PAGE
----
Training continued on Sunday morning with the team’s first foray into the desert. We went as one group with Greg and Moayyed to learn how to find and record fox dens, how to make the circular observations and how to identify the main large tree and shrub species on the reserve. Then came the last main part of the training on how to set the live traps, rodent raps and camera traps.
Sunday afternoon the team were let loose. Dividing into three groups of four, we went out to set traps, one team heading into the north section, one team central and one team south. After a long day, all the groups managed to navigate safely back to the campsite where we met Greg for our debrief of the day’s activities.
Monday was the first full day of data collection. Again we split into three groups (north, central and south) and each team headed out , following a briefing with Greg. The first job was checking live traps and rodent traps, then each team had three circular observation points to cover and three or four fox dens to check, as well as the random recordings, which are observations of all the key species sighted while driving or walking during the day. The last field task of the day was to reset the rodent traps before returning to the campsite for data entry and debrief.
During the debrief we all sit around the campfire (although the fire is not actually alight at that time of day) and each team recounts its experiences of the day. This includes recounting what the team did, interesting wildlife observations as well as some often amusing stories. We had one successful rodent capture of a spiny mouse in the rocky northern sections, good observations of Arabian oryx, Arabian gazelle, sand gazelle and lappet faced vulture. Also various good reptile and bird sightings. As well as filling out the data sheets, we keep a record of all the species we see during the week. I was pleased to learn that one of the team is a keen bird watcher, so that should help us get a good bird list. The hoopoe lark was heard today, which is one of my favourites because of its amazing call and flight display that it does from the top of dunes.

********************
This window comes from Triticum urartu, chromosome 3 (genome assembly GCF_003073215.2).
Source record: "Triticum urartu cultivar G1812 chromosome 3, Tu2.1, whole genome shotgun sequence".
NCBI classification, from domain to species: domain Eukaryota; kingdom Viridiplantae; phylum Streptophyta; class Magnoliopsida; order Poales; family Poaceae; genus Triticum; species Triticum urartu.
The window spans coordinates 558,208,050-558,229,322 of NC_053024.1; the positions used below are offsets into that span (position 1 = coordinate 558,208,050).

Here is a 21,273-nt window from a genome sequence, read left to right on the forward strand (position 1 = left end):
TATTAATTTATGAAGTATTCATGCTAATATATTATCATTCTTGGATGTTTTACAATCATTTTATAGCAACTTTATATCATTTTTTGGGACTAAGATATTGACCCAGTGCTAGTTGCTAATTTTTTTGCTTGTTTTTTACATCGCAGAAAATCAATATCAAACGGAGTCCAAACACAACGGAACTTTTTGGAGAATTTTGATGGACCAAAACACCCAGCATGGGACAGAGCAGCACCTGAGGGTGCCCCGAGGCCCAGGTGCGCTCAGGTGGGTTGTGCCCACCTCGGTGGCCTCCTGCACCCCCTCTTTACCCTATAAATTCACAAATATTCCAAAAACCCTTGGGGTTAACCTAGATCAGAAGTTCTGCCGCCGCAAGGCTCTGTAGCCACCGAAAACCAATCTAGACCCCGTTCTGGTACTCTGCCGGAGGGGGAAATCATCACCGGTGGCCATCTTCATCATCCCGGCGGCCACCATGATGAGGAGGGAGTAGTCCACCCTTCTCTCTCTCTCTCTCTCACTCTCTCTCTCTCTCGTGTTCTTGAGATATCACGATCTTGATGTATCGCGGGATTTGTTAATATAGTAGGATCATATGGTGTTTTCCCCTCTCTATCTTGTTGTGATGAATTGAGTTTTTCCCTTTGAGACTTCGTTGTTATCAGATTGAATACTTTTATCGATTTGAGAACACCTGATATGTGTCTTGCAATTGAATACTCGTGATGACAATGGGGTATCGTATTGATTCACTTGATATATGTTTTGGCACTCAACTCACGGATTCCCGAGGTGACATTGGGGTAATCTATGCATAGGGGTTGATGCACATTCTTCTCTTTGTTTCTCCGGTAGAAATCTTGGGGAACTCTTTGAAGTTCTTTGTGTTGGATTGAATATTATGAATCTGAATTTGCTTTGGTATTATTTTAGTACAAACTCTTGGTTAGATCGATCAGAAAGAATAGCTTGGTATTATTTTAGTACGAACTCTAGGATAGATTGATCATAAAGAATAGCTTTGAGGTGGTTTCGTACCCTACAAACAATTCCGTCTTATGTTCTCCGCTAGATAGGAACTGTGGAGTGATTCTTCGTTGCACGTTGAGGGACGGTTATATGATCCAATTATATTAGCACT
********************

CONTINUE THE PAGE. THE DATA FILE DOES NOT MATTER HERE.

In the debrief, I now include a confessions section and a most interesting thing learnt section. In the confessions section we learned one group had forgotten to take spare GPS batteries (tut tut! Mary, Marilyn and Juliane) and another group got their vehicle a bit stuck and had to be rescued by Greg. Good lessons learned included smoothing the sand around the rodent traps so fresh tracks can be easily seen the next day and how to take compass bearings so that if you forget your spare GPS batteries you can still navigate!
I get the feeling that the whole team are really enjoying this experience in the desert, it truly is a very special place. As Deborah said “the desert is my happy place”.